Many want bus through Parleys Canyon | ParkRecord.com

Many want bus through Parleys Canyon

Patrick Parkinson, Of the Record staff

Many Summit County residents would like to see bus service between Salt Lake City and Park City, and the Wasatch Canyons Tomorrow survey could measure the support in the community for public transportation through Parleys Canyon.

The survey is an important step toward updating the master plan for City Creek, Emigration, Red Butte, Parleys, Millcreek, Big Cottonwood and Little Cottonwood canyons. The master plan provides the basis for land-use policies in Salt Lake County.

"This is the future of our natural resource, whether it’s drinking water or recreation or transportation. It plays into so many parts of keeping the citizens of the state happy," said Nathan Rafferty, president and chief executive officer of Ski Utah.

The survey, organized by Envision Utah, is available at http://www.wasatchcanyons.slco.org.

"We think it’s important that Summit County is included in the transportation portion of this project," Rafferty said.

Filling out the survey could be the best opportunity ever for people in Summit County to express their opinions about whether a bus should run through Parleys Canyon.

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"People are telling Envision Utah that they want to see better public transportation, or any public transportation between Salt Lake and Park City," said Rafferty, who is a Park City resident.

Similar surveys by Envision Utah have shown that many Utahns support public transportation in Parleys Canyon.

"It may have been one of the highest vote getters," Rafferty said. "It makes a whole lot of sense. All you have to do is drive out of town at 5 o’clock on any weekday and you’ll see cars stacked up from Kimball Junction back to The Canyons."

Thursday is Earth Day, which was created to raise awareness about environmental issues. And transportation is an area where environmentalists and the ski industry often agree.

"We work with the environmental groups a lot and sometimes we’re on different sides of the table. But when it comes down to the transportation aspect, I think we are closer than we are on any other subject," Rafferty said. "Everybody can agree that less cars is better for the environment."

There is not a public bus that runs between Park City and Salt Lake City. City Hall, Summit County and the Utah Transit Authority, however, have negotiated an agreement that calls for the three sides to cooperate as they design a route.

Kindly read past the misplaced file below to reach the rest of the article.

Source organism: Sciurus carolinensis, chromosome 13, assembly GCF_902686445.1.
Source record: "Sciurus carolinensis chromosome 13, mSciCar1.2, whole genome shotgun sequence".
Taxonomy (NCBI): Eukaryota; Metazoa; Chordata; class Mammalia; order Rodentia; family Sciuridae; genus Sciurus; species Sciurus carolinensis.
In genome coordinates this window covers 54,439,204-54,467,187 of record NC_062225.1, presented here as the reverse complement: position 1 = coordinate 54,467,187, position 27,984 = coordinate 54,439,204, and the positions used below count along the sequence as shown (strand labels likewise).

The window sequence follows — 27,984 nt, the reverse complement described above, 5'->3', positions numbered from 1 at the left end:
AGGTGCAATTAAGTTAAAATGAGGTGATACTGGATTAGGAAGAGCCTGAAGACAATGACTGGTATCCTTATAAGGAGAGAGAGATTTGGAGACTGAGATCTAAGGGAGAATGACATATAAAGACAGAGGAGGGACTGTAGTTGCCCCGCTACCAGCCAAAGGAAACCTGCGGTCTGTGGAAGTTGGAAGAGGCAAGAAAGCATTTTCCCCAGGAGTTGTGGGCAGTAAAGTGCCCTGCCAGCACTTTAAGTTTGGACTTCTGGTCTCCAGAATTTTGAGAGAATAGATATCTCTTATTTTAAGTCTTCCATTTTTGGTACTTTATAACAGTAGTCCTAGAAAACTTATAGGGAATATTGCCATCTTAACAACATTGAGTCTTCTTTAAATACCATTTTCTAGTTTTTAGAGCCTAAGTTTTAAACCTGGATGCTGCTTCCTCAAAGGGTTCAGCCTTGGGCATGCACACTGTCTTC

"The first, most important step is being able to develop what we believe is a viable business plan, and we’re getting close to being able to roll that out," said Kent Cashel, transit and transportation manager for Park City. "We’ve done a lot of work to forecast who would ride the system and it’s real broad-based. There would be recreational users who would use it. There would be students who would use it. There would be employees who would use it and those employees could live in any of the areas. The numbers are pretty impressive."

Startup costs for the new bus system could reach about $3.6 million. Operating costs could climb to between $2.2 million and $3 million in the first year.

"It is definitely a live topic that will be coming back for further discussion," Cashel said in a telephone interview.

Public buses in the Park City area are free. But passengers would likely pay to ride between Park City and Salt Lake City.

"Right now, I don’t have a fare. But we are working on that piece," Cashel said. "When you start operating over a long distance, involving multiple legal entities, multiple funding structures and differing priorities, it just takes a while to work through these things."

Meanwhile, those who take the Wasatch Canyons Tomorrow survey are also being asked about development, water quality, watershed protection and the management of natural resources.

"If you don’t start thinking about some of these big issues now, you’re behind the eight ball when all of the sudden you wake up one morning and there is so much traffic that it really affects your quality of life," Rafferty said. "People need and want to recreate in the mountains. And they’re not going to want to do it if it’s such a hassle to get to the ski areas that it impacts their experience so much that they just would rather go bowling, nothing against bowling."